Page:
I have a 94 Mitsubishi 3000GT that started smoking after I had the oil changed. When it was changed, they put in 5W30 oil. It started to smoke pretty bad. I complained that I wanted 10W30 like the manual says. They changed it back to 10W30, now it only smokes after the engine has warmed up and is idling. It will not smoke as long as the RPM's are up on the car, like when accelerating or when I first start it up. It's wierd. It's a whitesh smoke, which is usually a hint of coolant, but the car never gets hot, and no coolant or water is in the oil, or has any been consumed. It uses no oil either. Just the smoke. When it is idling, the RPM's drop to about 750, and the oil pressure drops very low on the gauge. I accelerate, the car blows out some smoke. After the rpm's and oil pressure have built back up, the smoke clears. The car does not knock or ping, it actually runs great. Purrs like a kitten.
Anyone have any ideas?
Does anyone have any ideas?
It happens all the time, only after the engine has warmed up, and only when
it is idling.
No signs of water in the oil at all.
also to add...
uses no coolant or oil. Both are completely full. Oil light has never came on.
Did anyone ever figure an answer to this one? I'm having a similar problem
I just changed oil and spark plugs in a '98 Honda Accord LX L4, automatic shift....
I didn't notice the smoking right after the oil change, although, it was at night. Also, I mixed a little bit of 5W30 and 10W30, it was mostly 5W30 that went in, though. I just needed an empty can to put the used oil and didn't want to waste the remaining 10W... Honda recommends 5W30 on the Engine oil cap.
After changing the spark plugs today was when the smoking was really horrible. It starts just from the exhaust pipe, white but a lot of it, like it becomes a small floating cloud after a while. Then it seems like it starts coming from underneath the engine and everything.
The old spark plugs were drenched in oil, because about 7 qts of oil had been previously forced into the engine. Where do you think the oil came from, above, from the spark plug boots, or beneath, from the cylinders? I always thought it was from the cylinders, but I don't know if the smoking is resulting now because some oil got into them. In which case I'm totally puzzled. How can it react so badly when it was soaking in oil before?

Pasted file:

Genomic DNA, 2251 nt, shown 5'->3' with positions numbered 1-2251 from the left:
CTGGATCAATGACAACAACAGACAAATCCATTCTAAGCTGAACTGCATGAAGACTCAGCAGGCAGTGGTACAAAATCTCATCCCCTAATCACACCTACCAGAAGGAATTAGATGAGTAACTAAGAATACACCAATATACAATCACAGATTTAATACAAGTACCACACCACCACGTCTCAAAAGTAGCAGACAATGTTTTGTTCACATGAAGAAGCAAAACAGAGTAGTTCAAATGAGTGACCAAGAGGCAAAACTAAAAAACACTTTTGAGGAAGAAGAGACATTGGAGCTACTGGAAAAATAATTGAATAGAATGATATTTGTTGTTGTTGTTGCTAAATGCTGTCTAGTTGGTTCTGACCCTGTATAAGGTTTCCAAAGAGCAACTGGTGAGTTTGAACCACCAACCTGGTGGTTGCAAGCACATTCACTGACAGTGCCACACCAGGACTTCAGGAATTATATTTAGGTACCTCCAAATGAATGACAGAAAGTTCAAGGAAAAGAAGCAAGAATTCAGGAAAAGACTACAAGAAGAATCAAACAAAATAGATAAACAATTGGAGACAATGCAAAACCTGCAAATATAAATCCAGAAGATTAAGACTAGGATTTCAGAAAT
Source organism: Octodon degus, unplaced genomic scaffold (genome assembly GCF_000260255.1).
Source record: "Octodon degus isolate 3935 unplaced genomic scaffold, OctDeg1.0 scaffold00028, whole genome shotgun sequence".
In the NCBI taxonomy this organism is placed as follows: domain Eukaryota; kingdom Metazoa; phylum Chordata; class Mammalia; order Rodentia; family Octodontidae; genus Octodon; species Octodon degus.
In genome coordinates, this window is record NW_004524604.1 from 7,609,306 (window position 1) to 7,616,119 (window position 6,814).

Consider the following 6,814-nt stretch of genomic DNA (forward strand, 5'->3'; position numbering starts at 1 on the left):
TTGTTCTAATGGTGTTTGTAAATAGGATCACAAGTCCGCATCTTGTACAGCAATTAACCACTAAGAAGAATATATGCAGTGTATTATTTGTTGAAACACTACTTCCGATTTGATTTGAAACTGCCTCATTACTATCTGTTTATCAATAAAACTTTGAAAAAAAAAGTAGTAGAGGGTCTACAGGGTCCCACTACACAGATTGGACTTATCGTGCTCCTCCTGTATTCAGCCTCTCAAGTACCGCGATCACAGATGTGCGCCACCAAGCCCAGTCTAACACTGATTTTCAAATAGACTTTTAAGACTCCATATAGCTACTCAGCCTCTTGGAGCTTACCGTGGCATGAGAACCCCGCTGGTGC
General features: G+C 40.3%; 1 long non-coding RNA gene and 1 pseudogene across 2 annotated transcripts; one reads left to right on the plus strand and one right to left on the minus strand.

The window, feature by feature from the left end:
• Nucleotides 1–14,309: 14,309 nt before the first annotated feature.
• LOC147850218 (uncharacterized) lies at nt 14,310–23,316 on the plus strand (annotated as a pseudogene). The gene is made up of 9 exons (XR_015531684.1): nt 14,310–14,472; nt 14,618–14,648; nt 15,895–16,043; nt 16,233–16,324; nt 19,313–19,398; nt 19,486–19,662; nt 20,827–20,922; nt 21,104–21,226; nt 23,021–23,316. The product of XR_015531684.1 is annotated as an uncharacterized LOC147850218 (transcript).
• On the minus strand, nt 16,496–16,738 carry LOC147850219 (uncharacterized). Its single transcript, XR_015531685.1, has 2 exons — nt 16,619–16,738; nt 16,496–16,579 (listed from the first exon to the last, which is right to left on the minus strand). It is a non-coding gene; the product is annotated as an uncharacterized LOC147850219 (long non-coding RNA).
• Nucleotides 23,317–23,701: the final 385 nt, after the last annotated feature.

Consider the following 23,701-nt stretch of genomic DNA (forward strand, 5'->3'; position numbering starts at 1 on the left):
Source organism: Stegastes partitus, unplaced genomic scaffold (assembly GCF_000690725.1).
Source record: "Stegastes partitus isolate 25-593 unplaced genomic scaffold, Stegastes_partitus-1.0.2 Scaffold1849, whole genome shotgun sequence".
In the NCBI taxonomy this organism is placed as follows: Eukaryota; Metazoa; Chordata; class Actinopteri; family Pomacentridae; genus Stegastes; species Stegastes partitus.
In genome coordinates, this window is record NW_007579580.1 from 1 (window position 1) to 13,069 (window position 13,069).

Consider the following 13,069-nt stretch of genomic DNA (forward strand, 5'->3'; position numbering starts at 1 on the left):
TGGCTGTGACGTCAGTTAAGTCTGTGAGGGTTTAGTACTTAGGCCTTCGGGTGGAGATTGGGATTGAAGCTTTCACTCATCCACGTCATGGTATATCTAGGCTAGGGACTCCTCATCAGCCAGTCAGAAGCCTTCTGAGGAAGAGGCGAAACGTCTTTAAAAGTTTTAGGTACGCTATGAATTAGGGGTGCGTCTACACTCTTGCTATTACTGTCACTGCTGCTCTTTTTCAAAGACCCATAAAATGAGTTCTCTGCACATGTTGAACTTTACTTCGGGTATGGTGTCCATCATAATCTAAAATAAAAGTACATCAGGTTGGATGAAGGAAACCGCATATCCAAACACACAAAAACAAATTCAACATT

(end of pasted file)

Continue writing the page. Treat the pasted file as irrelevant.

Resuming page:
Does anyone have any suggestions? Thanks.
Coolant was also slightly beneath the minimum in the reservoir but I topped
it off today.
Some mountain Dew may have also gotten into the oil. It was an empty bottle, but I did put some oil into it and then into the engine because I needed an empty bottle to store some clean oil :oops: If this is the cause, how long can I expect the engine to keep smoking?
White smoke out the exhaust... oil drenched plugs... sounds like classic head gasket failure. I've had the same deal happen to me.
BTW I just wanted to say, when you have white smoke out your exhaust you are burning coolant. When this happens, do not run your engine until it is fixed. If you do, the chance is great that after doing so a major rebuild will be in order.
Thanks, I appreciate the info. We should have someone come look at it shortly.
More than likely your valve stem seals are leaking oil straight into the
exhaust bowl that then migrates to the manifold. If you have a turbo then
your seal is probably knackered.
The blue smoke you expect with oil burning is only the stuff that's burnt with fuel in the combustion chamber, otherwise it will be a lovely billowing white cloud that covers the neighbourhood if the leak is big enough (e.g. a turbo seal gone kaput).
Believe it or not getting the alignment of the planets correct for white smoke production due to coolant leaking into the combustion chamber is a pretty mean feat, especially at idle. Chances are the rings and bigends will give out sooner from the acid and you will have a lovely oil smell in the cabin, than any white smoke.
Is there an easy way to visually check out any of this stuff? My manual's
not telling me much (or maybe I just don't know where to look).
Wally, it is a.... lovely billowing white cloud! It just kept on going and wouldn't stop, I had to shut off the engine.
Do you have a turbo? If so you need to lock the impeller so it can't move
and remove the oil line bango to the turbo and use a set screw, copper
washers and steel washer under a nut to seal the oil flow. Start engine and
if smoke clears you know it's your turbine seal.
The leaking valve stem seals will probably show up on a vacuum gauge as a rapid flutter over 4"ish Hg as you gradually increase the revs (this can also be caused by gasket leaks, burnt valves, ignition misfire and weak valve springs, but the smoke would be a strong indicator of valve stem/seal wear).
You'll get me into trouble having me post technical stuff on this board. :laughing: